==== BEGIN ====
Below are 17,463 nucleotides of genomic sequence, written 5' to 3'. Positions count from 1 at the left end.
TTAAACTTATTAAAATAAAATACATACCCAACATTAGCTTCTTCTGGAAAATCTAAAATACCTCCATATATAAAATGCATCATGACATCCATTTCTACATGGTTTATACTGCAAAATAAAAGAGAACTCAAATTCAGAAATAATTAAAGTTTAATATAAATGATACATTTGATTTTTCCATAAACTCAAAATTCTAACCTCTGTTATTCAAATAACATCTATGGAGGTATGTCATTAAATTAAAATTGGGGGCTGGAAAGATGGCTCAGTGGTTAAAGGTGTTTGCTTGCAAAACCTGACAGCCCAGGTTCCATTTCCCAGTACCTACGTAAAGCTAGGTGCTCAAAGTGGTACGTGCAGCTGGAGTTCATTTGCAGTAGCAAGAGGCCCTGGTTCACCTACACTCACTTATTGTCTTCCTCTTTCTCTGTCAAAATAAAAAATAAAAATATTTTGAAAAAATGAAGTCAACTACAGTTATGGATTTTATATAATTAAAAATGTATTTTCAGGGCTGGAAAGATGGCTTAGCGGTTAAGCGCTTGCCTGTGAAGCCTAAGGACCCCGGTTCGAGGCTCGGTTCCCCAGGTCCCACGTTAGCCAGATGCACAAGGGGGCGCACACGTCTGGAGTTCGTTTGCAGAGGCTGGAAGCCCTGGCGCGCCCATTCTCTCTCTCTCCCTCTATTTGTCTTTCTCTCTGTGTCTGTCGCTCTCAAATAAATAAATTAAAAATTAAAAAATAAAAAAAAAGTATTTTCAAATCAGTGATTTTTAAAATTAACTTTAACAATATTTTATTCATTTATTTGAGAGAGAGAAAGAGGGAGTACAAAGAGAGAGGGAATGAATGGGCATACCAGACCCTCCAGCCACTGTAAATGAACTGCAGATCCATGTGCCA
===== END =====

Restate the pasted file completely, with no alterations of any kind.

Below are 17,463 nucleotides of genomic sequence, written 5' to 3'. Positions count from 1 at the left end.
TTAAACTTATTAAAATAAAATACATACCCAACATTAGCTTCTTCTGGAAAATCTAAAATACCTCCATATATAAAATGCATCATGACATCCATTTCTACATGGTTTATACTGCAAAATAAAAGAGAACTCAAATTCAGAAATAATTAAAGTTTAATATAAATGATACATTTGATTTTTCCATAAACTCAAAATTCTAACCTCTGTTATTCAAATAACATCTATGGAGGTATGTCATTAAATTAAAATTGGGGGCTGGAAAGATGGCTCAGTGGTTAAAGGTGTTTGCTTGCAAAACCTGACAGCCCAGGTTCCATTTCCCAGTACCTACGTAAAGCTAGGTGCTCAAAGTGGTACGTGCAGCTGGAGTTCATTTGCAGTAGCAAGAGGCCCTGGTTCACCTACACTCACTTATTGTCTTCCTCTTTCTCTGTCAAAATAAAAAATAAAAATATTTTGAAAAAATGAAGTCAACTACAGTTATGGATTTTATATAATTAAAAATGTATTTTCAGGGCTGGAAAGATGGCTTAGCGGTTAAGCGCTTGCCTGTGAAGCCTAAGGACCCCGGTTCGAGGCTCGGTTCCCCAGGTCCCACGTTAGCCAGATGCACAAGGGGGCGCACACGTCTGGAGTTCGTTTGCAGAGGCTGGAAGCCCTGGCGCGCCCATTCTCTCTCTCTCCCTCTATTTGTCTTTCTCTCTGTGTCTGTCGCTCTCAAATAAATAAATTAAAAATTAAAAAATAAAAAAAAAGTATTTTCAAATCAGTGATTTTTAAAATTAACTTTAACAATATTTTATTCATTTATTTGAGAGAGAGAAAGAGGGAGTACAAAGAGAGAGGGAATGAATGGGCATACCAGACCCTCCAGCCACTGTAAATGAACTGCAGATCCATGTGCCA